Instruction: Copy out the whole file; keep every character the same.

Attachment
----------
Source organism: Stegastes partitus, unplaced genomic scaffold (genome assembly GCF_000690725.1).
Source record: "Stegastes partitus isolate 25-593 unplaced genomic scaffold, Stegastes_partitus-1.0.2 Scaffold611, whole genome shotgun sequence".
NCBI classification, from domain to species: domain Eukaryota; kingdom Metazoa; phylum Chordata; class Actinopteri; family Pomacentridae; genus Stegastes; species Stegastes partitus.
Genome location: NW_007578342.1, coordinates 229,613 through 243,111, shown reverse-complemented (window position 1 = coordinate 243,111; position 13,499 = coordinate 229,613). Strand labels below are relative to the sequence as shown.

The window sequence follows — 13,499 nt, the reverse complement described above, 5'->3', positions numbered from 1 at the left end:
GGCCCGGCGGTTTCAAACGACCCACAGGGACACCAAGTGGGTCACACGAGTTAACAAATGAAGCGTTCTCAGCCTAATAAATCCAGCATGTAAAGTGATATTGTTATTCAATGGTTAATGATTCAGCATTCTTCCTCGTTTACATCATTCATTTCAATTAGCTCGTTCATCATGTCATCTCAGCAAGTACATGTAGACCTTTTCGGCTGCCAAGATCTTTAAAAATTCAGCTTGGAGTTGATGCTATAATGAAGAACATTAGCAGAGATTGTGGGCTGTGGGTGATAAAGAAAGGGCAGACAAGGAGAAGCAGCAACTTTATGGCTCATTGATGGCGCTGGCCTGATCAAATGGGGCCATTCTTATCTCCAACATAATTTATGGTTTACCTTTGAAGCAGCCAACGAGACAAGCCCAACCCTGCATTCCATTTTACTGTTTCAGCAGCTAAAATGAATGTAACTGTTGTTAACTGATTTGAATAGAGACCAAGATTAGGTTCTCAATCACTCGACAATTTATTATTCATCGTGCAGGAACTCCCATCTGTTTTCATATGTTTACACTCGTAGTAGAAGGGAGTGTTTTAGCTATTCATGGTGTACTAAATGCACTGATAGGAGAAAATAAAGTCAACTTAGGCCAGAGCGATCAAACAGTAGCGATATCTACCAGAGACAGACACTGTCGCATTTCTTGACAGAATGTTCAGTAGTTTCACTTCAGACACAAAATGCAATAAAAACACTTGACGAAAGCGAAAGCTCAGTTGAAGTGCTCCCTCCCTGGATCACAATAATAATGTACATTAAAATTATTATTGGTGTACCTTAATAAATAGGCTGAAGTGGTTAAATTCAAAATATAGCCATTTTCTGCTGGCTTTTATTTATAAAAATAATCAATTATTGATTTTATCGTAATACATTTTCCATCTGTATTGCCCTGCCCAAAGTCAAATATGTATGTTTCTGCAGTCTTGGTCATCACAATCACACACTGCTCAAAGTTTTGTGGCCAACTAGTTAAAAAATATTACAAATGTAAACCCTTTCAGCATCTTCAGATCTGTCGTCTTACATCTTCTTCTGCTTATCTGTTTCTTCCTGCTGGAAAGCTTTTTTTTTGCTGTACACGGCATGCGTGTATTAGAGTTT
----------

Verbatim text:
Source organism: Stegastes partitus, unplaced genomic scaffold (genome assembly GCF_000690725.1).
Source record: "Stegastes partitus isolate 25-593 unplaced genomic scaffold, Stegastes_partitus-1.0.2 Scaffold611, whole genome shotgun sequence".
NCBI classification, from domain to species: domain Eukaryota; kingdom Metazoa; phylum Chordata; class Actinopteri; family Pomacentridae; genus Stegastes; species Stegastes partitus.
Genome location: NW_007578342.1, coordinates 229,613 through 243,111, shown reverse-complemented (window position 1 = coordinate 243,111; position 13,499 = coordinate 229,613). Strand labels below are relative to the sequence as shown.

The window sequence follows — 13,499 nt, the reverse complement described above, 5'->3', positions numbered from 1 at the left end:
GGCCCGGCGGTTTCAAACGACCCACAGGGACACCAAGTGGGTCACACGAGTTAACAAATGAAGCGTTCTCAGCCTAATAAATCCAGCATGTAAAGTGATATTGTTATTCAATGGTTAATGATTCAGCATTCTTCCTCGTTTACATCATTCATTTCAATTAGCTCGTTCATCATGTCATCTCAGCAAGTACATGTAGACCTTTTCGGCTGCCAAGATCTTTAAAAATTCAGCTTGGAGTTGATGCTATAATGAAGAACATTAGCAGAGATTGTGGGCTGTGGGTGATAAAGAAAGGGCAGACAAGGAGAAGCAGCAACTTTATGGCTCATTGATGGCGCTGGCCTGATCAAATGGGGCCATTCTTATCTCCAACATAATTTATGGTTTACCTTTGAAGCAGCCAACGAGACAAGCCCAACCCTGCATTCCATTTTACTGTTTCAGCAGCTAAAATGAATGTAACTGTTGTTAACTGATTTGAATAGAGACCAAGATTAGGTTCTCAATCACTCGACAATTTATTATTCATCGTGCAGGAACTCCCATCTGTTTTCATATGTTTACACTCGTAGTAGAAGGGAGTGTTTTAGCTATTCATGGTGTACTAAATGCACTGATAGGAGAAAATAAAGTCAACTTAGGCCAGAGCGATCAAACAGTAGCGATATCTACCAGAGACAGACACTGTCGCATTTCTTGACAGAATGTTCAGTAGTTTCACTTCAGACACAAAATGCAATAAAAACACTTGACGAAAGCGAAAGCTCAGTTGAAGTGCTCCCTCCCTGGATCACAATAATAATGTACATTAAAATTATTATTGGTGTACCTTAATAAATAGGCTGAAGTGGTTAAATTCAAAATATAGCCATTTTCTGCTGGCTTTTATTTATAAAAATAATCAATTATTGATTTTATCGTAATACATTTTCCATCTGTATTGCCCTGCCCAAAGTCAAATATGTATGTTTCTGCAGTCTTGGTCATCACAATCACACACTGCTCAAAGTTTTGTGGCCAACTAGTTAAAAAATATTACAAATGTAAACCCTTTCAGCATCTTCAGATCTGTCGTCTTACATCTTCTTCTGCTTATCTGTTTCTTCCTGCTGGAAAGCTTTTTTTTTGCTGTACACGGCATGCGTGTATTAGAGTTT